Sarah MacDougall’s first trip to the Western Canadian Music Awards played out just like the title of the song she sang on stage.
The Swedish-born, Whitehorse-based singer-songwriter performed Sometimes You Lose, Sometimes You Win at the ceremony at Casino Regina on Sept. 30.
And she did.
MacDougall’s second album, The Greatest Ones Alive, released in August 2011, won Roots Recording of the Year, while Sometimes You Lose, Sometimes You Win, the album’s first single, earned a nomination for Songwriter of the Year.
“I don’t know if I was super surprised that I won,” said MacDougall, who described the evening as a “blur.”
“But for sure, it’s a weird feeling, hearing your own name come up.”
She was the only Yukon artist to leave the ceremony with hardware. Brandon Isaak was nominated for Blues Album of the Year for Bluesman’s Plea and The Pretty Warblers’ Pretty Good earned them a nomination in the Contemporary Christian/Gospel Recording of the Year category.
“I just tried to think of it as another show,” said MacDougall. She’d brought a designer dress to the event, but instead opted for a blouse and black jeans – closer to what she normally wears onstage.
But this was not like any other show she’s done. Industry professionals fly in from around the world to attend the ceremony, which comes at the end of the BreakOut West 2012 festival. Just performing at the show is a great opportunity, said MacDougall. Already, it’s led to spots at upcoming festivals.
“I was thinking before I found out that I actually won, that I actually won anyway – not in terms of the prize, but in terms of the weekend being a really good weekend for me.”
Good, yes. And the show was incredibly well-produced, she said. But it was not necessarily glamorous.
“I wasn’t actually allowed to sit in the audience,” said MacDougall, laughing. Even performers and nominees had to purchase tickets to watch the show in the theatre. She didn’t.
Instead, she watched the ceremony on a television in a back room. She did not start working on her acceptance speech until about five minutes before the Roots Recording winner was announced, she said.
“I think I thanked the Yukon in general,” she laughed.
MacDougall lost to Dan Mangan and his song Post-War Blues in the Songwriter of the Year category. MacDougall knows Mangan from Vancouver.
“I was definitely expecting Dan to win,” she said.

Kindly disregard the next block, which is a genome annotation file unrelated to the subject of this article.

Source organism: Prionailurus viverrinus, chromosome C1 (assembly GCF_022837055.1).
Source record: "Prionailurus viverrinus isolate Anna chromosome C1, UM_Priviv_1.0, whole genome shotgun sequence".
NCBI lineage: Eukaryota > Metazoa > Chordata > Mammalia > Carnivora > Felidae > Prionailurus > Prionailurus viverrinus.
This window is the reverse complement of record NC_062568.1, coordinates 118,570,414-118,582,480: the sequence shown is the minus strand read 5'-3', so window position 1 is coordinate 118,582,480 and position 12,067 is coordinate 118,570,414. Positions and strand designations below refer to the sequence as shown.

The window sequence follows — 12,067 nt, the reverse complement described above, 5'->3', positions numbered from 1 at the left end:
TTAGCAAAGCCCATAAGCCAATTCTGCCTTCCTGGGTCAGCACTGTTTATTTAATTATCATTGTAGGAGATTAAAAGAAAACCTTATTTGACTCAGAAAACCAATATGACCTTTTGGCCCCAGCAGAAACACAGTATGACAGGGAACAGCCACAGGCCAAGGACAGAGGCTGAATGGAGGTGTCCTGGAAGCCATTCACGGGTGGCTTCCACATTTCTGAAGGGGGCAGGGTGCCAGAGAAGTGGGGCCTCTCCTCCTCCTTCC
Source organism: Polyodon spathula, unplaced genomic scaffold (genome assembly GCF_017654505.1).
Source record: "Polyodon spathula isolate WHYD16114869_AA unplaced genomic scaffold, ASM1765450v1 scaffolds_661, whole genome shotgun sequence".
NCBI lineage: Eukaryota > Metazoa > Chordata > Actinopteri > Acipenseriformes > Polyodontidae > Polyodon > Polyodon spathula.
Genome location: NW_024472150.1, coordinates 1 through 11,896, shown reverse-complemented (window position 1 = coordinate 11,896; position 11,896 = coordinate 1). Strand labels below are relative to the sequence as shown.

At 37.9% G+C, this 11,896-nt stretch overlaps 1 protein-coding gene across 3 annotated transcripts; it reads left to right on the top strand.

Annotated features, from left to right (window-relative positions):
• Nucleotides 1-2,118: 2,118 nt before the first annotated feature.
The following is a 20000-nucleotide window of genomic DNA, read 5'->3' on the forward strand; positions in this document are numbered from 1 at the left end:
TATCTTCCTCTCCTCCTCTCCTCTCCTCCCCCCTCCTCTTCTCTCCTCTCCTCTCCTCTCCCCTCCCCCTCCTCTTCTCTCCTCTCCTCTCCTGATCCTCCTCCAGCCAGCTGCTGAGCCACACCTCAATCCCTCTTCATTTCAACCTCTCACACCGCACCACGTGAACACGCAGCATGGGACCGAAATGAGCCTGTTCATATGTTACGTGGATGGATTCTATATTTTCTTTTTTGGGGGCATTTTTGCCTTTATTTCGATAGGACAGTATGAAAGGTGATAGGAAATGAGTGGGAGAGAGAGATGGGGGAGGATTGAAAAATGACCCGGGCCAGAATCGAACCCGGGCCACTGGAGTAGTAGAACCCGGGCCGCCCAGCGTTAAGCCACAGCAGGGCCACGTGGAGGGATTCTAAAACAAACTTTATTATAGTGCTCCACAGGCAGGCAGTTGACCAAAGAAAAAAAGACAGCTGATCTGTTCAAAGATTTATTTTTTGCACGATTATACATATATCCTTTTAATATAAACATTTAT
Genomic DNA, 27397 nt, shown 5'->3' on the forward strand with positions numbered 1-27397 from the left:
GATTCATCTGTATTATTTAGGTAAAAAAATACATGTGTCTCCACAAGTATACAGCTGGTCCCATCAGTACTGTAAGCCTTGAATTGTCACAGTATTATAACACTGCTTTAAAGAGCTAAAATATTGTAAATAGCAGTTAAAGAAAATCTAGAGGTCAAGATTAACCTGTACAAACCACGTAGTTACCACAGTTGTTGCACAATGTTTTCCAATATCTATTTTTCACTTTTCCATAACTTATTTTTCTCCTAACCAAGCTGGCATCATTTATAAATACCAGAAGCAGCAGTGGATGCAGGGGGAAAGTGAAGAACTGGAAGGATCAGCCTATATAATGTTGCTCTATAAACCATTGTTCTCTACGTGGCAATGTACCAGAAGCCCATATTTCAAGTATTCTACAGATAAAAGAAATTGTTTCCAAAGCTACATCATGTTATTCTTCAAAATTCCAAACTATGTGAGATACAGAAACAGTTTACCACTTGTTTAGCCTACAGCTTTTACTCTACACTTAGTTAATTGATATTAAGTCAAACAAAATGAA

MacDougall, who released her first album, Across the Atlantic, in 2009, moved to Whitehorse from Vancouver in 2010. She still has a storage trailer in British Columbia. A self-described minimalist, she has plans to one day sort through those items. But as of a few weeks ago, “everything’s still there,” she said.
When not touring, she lives in a one-bedroom cabin in Wolf Creek and works for the Yukon government in a group home.
It still feels strange hearing her songs on the radio, she said. But it’s becoming more common. Once at work, she told some of her co-workers how the satellite radio station Galaxie often plays her music. They turned on the television to a Galaxie channel-and there was one of her songs, filling the air.
But the trophy gives her something tangible to show for her work.
“It feels really nice to have the confirmation that you’re doing something that people are appreciating. Because, you know, it’s kind of a hard business and it’s kind of a hard life. And it’s nice to feel that it’s paying off a bit. And it makes you feel inspired, it makes you want to write more and get more stuff out there.”
MacDougall is already doing just that. She’s finishing up the songs for her latest album and getting ready to start a five-week European tour at the end of this month. In the new year, she hopes to tour Eastern Canada and finish recording.
The latest album will have a similar lyrical focus as The Greatest Ones Alive, but the music may have more of a rock feel, she said.
Many of The Greatest Ones Alive’s 10 tracks describe growing up and figuring out where to call home. But despite lines like “And I’ve walked so many miles/Now I feel old, though I’m young,” in Sometimes You Lose, Sometimes You Win, she has a silly side not seen in her songs.
That’s the only way to survive touring, she said. For example, she often tours with buns.
It started last year, while playing the United Kingdom, when MacDougall and bandmate Tim Twedale returned from a “horrific” show to a plate of sandwiches – processed ham on white bread, something they both dislike.
They returned to the home where they were staying. It had “weird vibes,” MacDougall recalled. The wife went to the store and purchased around 40 buns, and sent the musicians off with the baked goods.
The shows got better after that, so they kept a bun on their dashboard as a good luck charm. They do that every tour now.
Many of her songs’ reflective lyrics describe the journey to finding home. “And I’ve burned all the bridges I can burn/The road is closing in,” she sings on Sometimes You Lose, Sometimes You Win. The song also admits to “always looking for happy on the other side.”
She’s still on the journey.
“I think it’s my temporary home,” said MacDougall of Whitehorse. “I don’t know where I’ll end up. I think I’m still searching for that home-home. Time will tell.”
Before she heads to Europe, Yukoners will have a chance to see her play in Whitehorse. She and Jason Collett, of Broken Social Scene, will play the Yukon Arts Centre on Oct. 22 at 8 p.m.
Tickets are $25 for adults and $20 for 12- to 19-year-olds and seniors. They are available at the Yukon Arts Centre box office, Arts Underground and online at www.yukontickets.com.
Contact Meagan Gillmore at